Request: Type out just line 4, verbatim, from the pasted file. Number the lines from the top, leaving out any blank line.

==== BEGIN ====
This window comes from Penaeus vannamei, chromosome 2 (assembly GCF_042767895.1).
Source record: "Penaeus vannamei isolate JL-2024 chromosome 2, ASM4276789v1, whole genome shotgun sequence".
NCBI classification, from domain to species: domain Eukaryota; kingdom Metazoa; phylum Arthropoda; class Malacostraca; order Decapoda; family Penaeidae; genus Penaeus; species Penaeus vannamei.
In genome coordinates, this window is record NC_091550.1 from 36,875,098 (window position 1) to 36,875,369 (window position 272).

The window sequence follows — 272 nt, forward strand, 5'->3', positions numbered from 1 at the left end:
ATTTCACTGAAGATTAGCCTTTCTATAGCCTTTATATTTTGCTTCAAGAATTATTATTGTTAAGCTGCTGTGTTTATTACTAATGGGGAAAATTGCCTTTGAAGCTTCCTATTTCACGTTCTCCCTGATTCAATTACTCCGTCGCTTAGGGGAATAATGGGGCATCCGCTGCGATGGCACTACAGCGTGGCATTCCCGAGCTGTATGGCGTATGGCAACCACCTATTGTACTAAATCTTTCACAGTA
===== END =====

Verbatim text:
In genome coordinates, this window is record NC_091550.1 from 36,875,098 (window position 1) to 36,875,369 (window position 272).